This is my second “musing” on the experience of being a part of the cast of Les Miserables recently. If you have ever had an experience that was so big, so amazing that you had a difficult time explaining it, you will understand.
I couldn’t wait for January. And I never say that. But January 7 was our first rehearsal for Les Miserables, and it got me over the post-holiday blues fast. Walking into Rehearsal Room A, I could feel the air was electric with excitement and nerves. I knew a few people from Chorale, but most of the cast members were strangers. Since this was only my fourth show ever, I wasn’t sure what the drill was, so I sat next to Emily and watched what others were doing. I dutifully handed in the required pages of my audition packet and got my head-shot taken. Many people knew each other from other shows, and lively conversation filled the air around me. But I didn’t know most of them and they weren’t my friends…yet.
Our director, Carol, immediately set the tone for what would become a family atmosphere. She told us to introduce ourselves to someone we didn’t know. I turned to Jordan, a petite, beautiful college student who was as thrilled as I was to be cast in the show. All of us were pinching ourselves to be sure we weren’t dreaming. Then we each stood and introduced ourselves and what part we had in the show. We all burst out laughing when Claudia stood up and said, “Hi, I’m Claudia and I’m a whore.” She was one of the “Lovely Ladies,” and each of them stood up and proudly announced, “I am ____, and I’m a whore.” It was the start of rehearsals filled with laughter and camaraderie.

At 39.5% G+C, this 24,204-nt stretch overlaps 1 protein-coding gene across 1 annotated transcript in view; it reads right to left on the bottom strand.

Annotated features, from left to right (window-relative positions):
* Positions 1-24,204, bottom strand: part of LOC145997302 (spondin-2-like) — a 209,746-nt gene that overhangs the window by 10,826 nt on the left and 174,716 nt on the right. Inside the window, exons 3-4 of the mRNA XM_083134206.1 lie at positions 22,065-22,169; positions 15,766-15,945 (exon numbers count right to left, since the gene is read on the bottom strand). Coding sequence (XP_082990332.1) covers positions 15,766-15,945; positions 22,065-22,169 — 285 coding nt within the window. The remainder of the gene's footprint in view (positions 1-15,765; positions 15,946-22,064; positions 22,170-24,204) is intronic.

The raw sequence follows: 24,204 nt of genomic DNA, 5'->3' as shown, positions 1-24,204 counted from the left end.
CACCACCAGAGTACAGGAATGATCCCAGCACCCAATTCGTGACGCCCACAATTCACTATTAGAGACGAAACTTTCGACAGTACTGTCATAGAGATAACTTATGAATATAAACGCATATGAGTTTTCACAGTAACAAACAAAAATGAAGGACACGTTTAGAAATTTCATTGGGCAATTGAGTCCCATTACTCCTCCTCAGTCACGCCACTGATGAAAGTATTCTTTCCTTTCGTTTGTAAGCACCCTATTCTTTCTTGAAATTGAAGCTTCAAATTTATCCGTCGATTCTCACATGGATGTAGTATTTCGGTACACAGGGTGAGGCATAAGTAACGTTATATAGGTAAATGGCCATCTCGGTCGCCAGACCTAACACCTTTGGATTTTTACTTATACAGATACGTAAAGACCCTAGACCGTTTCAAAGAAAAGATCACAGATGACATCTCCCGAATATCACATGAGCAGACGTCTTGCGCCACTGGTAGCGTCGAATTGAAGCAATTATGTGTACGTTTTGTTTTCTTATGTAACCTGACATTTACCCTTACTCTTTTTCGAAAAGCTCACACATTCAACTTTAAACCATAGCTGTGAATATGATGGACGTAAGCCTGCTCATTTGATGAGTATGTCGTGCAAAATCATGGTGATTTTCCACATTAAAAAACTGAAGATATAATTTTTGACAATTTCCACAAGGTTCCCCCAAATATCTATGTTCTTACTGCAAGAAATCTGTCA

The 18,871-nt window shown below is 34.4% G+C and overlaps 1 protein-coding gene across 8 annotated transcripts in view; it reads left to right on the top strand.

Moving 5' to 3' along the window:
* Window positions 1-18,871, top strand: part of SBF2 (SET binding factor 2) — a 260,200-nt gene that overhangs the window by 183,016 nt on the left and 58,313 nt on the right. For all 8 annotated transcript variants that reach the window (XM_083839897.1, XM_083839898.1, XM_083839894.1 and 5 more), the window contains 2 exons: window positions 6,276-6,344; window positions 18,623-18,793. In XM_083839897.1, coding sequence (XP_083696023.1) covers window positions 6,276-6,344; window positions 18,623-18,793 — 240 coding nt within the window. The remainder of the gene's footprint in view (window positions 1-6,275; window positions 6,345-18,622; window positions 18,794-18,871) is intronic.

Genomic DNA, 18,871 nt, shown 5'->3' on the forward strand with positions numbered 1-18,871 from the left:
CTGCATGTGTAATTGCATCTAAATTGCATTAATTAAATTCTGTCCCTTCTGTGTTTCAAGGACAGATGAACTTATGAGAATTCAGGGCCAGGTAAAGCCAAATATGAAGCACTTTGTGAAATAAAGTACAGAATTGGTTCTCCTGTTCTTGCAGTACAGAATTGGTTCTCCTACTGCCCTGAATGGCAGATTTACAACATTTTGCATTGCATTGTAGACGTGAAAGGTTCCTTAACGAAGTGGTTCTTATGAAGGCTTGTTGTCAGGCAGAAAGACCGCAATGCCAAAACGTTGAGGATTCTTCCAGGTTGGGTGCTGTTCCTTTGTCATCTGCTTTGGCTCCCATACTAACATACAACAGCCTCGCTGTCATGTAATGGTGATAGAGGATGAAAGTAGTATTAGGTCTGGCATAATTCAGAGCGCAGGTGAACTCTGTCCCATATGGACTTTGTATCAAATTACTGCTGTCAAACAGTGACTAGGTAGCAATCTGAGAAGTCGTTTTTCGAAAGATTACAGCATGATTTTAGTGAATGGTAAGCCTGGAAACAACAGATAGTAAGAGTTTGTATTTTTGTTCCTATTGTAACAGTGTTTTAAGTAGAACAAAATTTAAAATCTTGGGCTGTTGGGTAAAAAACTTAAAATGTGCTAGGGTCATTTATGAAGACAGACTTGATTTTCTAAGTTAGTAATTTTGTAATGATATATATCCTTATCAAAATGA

|Photo by Tawny Nelb|
I couldn’t believe we would run through the music at the first rehearsal, but Jim, our music director was confident we could do it—and did we ever! People were so happy to have a part in this show that voices soared and, already, tears flowed. As I said in my last post, sometimes there are no words. Jim said it was the best first sing-through he had ever experienced. Bonds started to form that night, and the family feeling would last through set strike and beyond.
Tape covered the floor in a color-coded maze that we would come to understand as different levels of the set. Two of my entrances were up a ladder from the sewer, so I sat where the X indicated a hole in the floor of the stage. Spatial relations are not my strong suit, so I had a hard time envisioning how this would look. The night Kristen, the set designer, revealed a small model of the set we were amazed. She was so proud, and now we could see a three-dimensional mock-up of a very ambitious set. But we were sworn to secrecy so that the big reveal for the public would be opening night. Opening night seemed so far away…
The age range for the Les Miz cast was four-years-old to seventy-two. Jim admitted to being the oldest
member of the
cast and referred to himself as “Grumpy Grandpa Jim” which, of course, he never
was. He and I were partnered in The Innkeeper’s scene where I was supposed to
be passed out on the floor most of the time and he kept taking away my mug. It
was great fun. The little kids had a blast running around during rehearsals,
but they never interfered with a scene in progress. Even the little ones seemed
to respect what it meant to be a part of this show.
|Photo by Tawny Nelb|
My heart and mind are filled with so many memories of this journey. I write quickly to try to commit them to paper before they slip away like smoke. When I think back to this time period, it’s like being wrapped in a warm blanket. I told my husband, Rich, that there was not one negative moment during this whole time. Put all the people together who worked on this production, add fun, hard work, beautiful voices, let it season for three months…it’s a recipe for magic.